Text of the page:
Northern Ireland Open Accordion Championships: Organiser of major competition says membership of marching accordion bands has surged 20% in five years

Marching accordion bands have seen a surge in membership of around 20% of people, seeking lively social interaction since the pandemic, it has been revealed.
Aughafatten Accordion Band from Broughshane, led by Moira McKee, on the stage ready to play at the festival.Aughafatten Accordion Band from Broughshane, led by Moira McKee, on the stage ready to play at the festival.
Aughafatten Accordion Band from Broughshane, led by Moira McKee, on the stage ready to play at the festival.

So says Clyde Johnston, founder and organiser of the Northern Ireland Open Accordion Championships, which he describes as now the biggest accordian festival in the British Isles.

He is freshly enthused by the feedback from the 25th championship, which took place on 17 February in the Hilton Hotel in Templepatrick and attracted over 170 entries.

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While many attending were from the marching bands tradition of Northern Ireland, he was also delighted to once again welcome competitors from the Chilton School of Music in Co Cavan, and Trudy Maguire's and Gerry Kelly’s Accordion Schools from Co Meath. There were also other entries from Co Donegal, England and Scotland.

Knockloughrim Accordion Band from Maghera in the Rehearsal Room at 9am.Knockloughrim Accordion Band from Maghera in the Rehearsal Room at 9am.
Knockloughrim Accordion Band from Maghera in the Rehearsal Room at 9am.

But the surging membership of NI bands has also been increasingly evident, he says.

And one key reason has been the central part being played by social media.

"The peak years of marching accordion bands would have been the 1980s, when it was really strong and then it went into the doldrums a wee bit," he told the News Letter.

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"But now it seems to be coming back a lot. I think social media has a lot to do with it, because there wasn't as much interaction between the bands before that took off.

"But with social media, the bands are all getting in touch with each other. There's now an Ulster Accordion Bands Facebook page.

"The bands on it would meet up maybe every couple of months just to play over tunes that they all know, maybe 70 or 80 people."

He estimates that marching accordion band membership across Northern ireland has increased by around 20% in the past 4 or 5 years

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In counties Armagh, Fermanagh and Tyrone the increase has been especially noticeable.

The social media momentum began, he said, when bands used to rehearse together by Zoom during the pandemic.

"They posted their online rehearsals on social media and that affected other people who also began to get interested.

"Some people were returners who had been members before and were coming back.

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"But I think some others who joined up were looking for more of a social outlet after the pandemic."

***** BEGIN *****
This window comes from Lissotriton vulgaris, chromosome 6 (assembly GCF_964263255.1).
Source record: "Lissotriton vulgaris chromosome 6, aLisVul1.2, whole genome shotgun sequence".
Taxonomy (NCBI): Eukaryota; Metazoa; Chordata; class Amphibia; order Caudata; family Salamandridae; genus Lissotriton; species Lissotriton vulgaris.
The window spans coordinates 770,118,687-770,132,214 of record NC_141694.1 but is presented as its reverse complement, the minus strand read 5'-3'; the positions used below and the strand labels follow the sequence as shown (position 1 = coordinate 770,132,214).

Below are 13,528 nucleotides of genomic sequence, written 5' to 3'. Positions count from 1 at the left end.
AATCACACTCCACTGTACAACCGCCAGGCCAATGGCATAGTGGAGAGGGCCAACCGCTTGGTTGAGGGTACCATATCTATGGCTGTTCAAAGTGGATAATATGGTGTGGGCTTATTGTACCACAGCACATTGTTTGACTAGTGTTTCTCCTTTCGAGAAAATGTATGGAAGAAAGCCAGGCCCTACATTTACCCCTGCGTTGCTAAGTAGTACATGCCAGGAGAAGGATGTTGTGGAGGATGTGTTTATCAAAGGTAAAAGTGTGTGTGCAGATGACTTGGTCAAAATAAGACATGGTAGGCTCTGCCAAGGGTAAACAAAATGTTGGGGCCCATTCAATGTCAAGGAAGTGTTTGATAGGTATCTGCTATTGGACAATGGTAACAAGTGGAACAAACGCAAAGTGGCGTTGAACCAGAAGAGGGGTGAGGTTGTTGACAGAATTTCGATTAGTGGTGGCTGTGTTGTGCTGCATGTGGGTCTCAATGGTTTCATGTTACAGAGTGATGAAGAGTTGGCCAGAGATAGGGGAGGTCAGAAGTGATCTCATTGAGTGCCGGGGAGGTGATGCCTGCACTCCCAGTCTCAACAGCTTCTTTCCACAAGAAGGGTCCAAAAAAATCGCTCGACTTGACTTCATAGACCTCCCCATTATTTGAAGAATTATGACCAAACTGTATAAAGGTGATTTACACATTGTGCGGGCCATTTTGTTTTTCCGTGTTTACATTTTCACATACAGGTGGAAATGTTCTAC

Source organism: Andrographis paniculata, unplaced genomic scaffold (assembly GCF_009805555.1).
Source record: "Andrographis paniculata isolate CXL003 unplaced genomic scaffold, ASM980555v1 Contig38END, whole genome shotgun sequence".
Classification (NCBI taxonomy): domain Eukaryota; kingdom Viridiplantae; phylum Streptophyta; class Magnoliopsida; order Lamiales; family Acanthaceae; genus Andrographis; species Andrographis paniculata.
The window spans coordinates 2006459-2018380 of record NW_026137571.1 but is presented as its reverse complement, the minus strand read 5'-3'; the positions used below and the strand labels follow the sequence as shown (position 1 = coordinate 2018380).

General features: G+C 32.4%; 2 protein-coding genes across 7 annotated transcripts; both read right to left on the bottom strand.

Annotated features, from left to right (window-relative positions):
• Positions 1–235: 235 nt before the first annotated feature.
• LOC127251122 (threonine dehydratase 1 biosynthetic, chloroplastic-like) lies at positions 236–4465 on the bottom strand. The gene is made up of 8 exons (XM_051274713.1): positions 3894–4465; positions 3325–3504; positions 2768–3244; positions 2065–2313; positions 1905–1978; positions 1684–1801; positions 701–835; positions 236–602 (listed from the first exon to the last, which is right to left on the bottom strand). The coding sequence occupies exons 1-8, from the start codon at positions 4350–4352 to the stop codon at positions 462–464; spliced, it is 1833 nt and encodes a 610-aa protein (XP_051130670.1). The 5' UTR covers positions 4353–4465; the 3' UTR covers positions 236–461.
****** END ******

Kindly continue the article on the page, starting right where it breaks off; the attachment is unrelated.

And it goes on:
"It is really the social side of it all that people are more into now."

A major popular event at the end of his annual festival, he says, is the "massed band".

This sees all the bands present at the festival invited to play two or three tunes together.

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"They really enjoy it because it is more relaxed than the competition in various categories. There is no pressure because it is just a bit of fun. It is a great way to round off the championships every year.

"I have had quite a few people say to me, 'I hope that the mass band is on this year because that's what we really enjoy'."

Another more recent development are the less formal "gather ups", usually held in Orange Halls.

These can see some 70 players from around 16 accordion bands meet up for a social event where they all play together.

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"This is a new development - it's just having a bash. It has been going on for about a year now and they have had four meetings."

Such gatherings first began with flute bands, he notes, and have had a similar effect of re-energising that sector also.

Another factor which may have encouraged the surge in membership, he believes, has been the BBC One TV series 'The Band' which featured bands such as the

Mavemacullen Accordion Band from Tandragee. Part of their appeal, he suggests, may have been because that particular band had a lot of young members, combined with a young leadership team.

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While the accordion bands have always been there, he also detects a rising desire to engage in competition.

"At our latest championship there were two bands competing for the first time ever - one from Londonderry city and another from Kilkeel."

His championship also attracts high quality competition from the Republic of Ireland, which he notes has two or three accordion schools, which are more focused on classical music and graded examinations. Known as accordion orchestras, they do not march, have no links with the loyal orders and have the strongest presence in Co Meath and Co Cavan.

Clyde is now putting a call out to accordion marching bands to register now for next year's festival on 8 March, again at the Hilton Hotel in Templepatrick. Applicants should contact him on [email protected] or 07882456 880.

Date for your diary: Ulster Accordion Bands, Cultural And Historical Day: Ten bands will appear, starting at 11am on Saturday 6 April at Saint Columba's Parish Church Hall, Portadown, Co Armagh.

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